Quantum Inf Process (2011) 10:719–720
Qubit from the editor
Received: 26 August 2011 / Published online: 21 September 2011
© Springer Science+Business Media, LLC 2011
When Howard Brandt approached me and suggested that I act as guest editor for
a special issue on quantum computing, I hesitated. Beyond the usual lack of time, I
hesitated since it does not seem that we are close to a working device with significant
capabilities, at least yet. Nevertheless, I eventually agreed as I felt it would be helpful
to review the state-of-the-art at the beginning of the twentyﬁrst century and to take a
broad view of the existing roadmaps. In addition, I have no doubt that in the process
of working towards the quantum computer we are gaining new insight into theoretical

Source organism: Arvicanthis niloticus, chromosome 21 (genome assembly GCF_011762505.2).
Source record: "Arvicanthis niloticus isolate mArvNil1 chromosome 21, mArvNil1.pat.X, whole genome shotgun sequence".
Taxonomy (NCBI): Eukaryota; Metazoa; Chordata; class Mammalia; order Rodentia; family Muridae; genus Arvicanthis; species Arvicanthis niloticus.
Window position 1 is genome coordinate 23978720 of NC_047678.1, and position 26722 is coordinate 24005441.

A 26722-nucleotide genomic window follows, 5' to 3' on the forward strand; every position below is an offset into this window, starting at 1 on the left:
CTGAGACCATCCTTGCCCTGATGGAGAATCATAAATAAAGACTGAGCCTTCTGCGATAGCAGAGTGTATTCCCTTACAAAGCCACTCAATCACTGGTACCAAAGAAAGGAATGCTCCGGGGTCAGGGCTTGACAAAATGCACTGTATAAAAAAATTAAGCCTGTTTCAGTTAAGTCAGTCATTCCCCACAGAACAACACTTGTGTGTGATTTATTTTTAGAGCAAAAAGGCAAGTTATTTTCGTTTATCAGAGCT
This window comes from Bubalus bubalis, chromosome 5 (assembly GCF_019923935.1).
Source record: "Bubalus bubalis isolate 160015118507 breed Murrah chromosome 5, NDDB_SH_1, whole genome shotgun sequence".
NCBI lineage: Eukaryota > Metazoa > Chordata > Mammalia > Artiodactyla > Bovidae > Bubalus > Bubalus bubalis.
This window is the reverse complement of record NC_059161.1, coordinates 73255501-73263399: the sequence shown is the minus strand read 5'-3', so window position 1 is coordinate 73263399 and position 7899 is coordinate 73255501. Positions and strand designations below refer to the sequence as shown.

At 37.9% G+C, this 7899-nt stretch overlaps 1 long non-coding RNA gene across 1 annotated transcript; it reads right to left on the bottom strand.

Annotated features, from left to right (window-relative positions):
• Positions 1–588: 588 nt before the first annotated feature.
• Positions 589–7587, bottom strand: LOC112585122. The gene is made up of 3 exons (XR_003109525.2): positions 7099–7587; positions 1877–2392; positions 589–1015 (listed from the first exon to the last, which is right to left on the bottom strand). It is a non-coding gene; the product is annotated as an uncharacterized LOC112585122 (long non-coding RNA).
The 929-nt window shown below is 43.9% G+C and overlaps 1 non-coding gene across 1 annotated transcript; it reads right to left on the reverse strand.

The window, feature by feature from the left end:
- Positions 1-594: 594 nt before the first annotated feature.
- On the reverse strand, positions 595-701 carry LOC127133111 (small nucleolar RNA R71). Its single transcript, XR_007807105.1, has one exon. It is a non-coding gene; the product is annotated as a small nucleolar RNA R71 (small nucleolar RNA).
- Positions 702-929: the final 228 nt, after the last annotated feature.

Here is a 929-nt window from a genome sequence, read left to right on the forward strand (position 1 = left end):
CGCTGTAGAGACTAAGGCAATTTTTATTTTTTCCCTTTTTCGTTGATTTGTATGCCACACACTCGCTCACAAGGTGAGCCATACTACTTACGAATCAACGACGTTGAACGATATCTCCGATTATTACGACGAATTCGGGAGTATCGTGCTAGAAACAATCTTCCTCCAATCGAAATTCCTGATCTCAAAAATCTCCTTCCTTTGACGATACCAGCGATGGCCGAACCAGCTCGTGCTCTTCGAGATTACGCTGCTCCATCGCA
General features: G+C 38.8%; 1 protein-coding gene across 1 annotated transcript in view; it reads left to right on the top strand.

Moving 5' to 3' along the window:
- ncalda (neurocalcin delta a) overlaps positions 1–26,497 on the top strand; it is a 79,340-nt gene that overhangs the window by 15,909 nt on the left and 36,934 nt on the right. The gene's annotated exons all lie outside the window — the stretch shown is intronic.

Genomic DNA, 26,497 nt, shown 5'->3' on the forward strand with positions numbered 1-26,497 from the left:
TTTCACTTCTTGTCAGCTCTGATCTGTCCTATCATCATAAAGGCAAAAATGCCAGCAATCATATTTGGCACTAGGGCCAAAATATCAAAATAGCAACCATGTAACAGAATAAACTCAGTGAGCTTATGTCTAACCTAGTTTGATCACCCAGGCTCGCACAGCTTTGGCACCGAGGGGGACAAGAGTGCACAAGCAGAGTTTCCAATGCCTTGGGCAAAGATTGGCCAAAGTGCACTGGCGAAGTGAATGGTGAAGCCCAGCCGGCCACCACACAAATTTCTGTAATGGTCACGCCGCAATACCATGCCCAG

and experimental physics and this too makes such a special issue attractive.
Quantum computing has always fascinated me for reasons far beyond the impres-
sive technological ability to achieve complex quantum preparation, manipulation and
measurement. My interest also lies beyond the rewards of quantum computing as they
may present themselves in quantum algorithms that have been or will be constructed.
The appreciation I have for the ﬁeld of quantum computing stems mainly from the
impression that this ﬁeld has given rise to the widest and deepest look we have ever
taken at quantum theory. I therefore believe that it is this ﬁeld, above any other, which
has a chance to reveal the inner workings of the theory and to perhaps lead, one day,
to a possible extension of the paradigm.
This issue is devoted to isolated massive neutral particles, where by particle we
refer to an atom (hot or cold, ground state or excited) or a molecule, and where by
isolation we refer to vacuum. As hybrid apparatuses show great promise in enabling
synergism between systems, we have also invited work on hybrid conﬁgurations.
R. Folman (
Ben-Gurion University of the Negev, Beersheba, Israel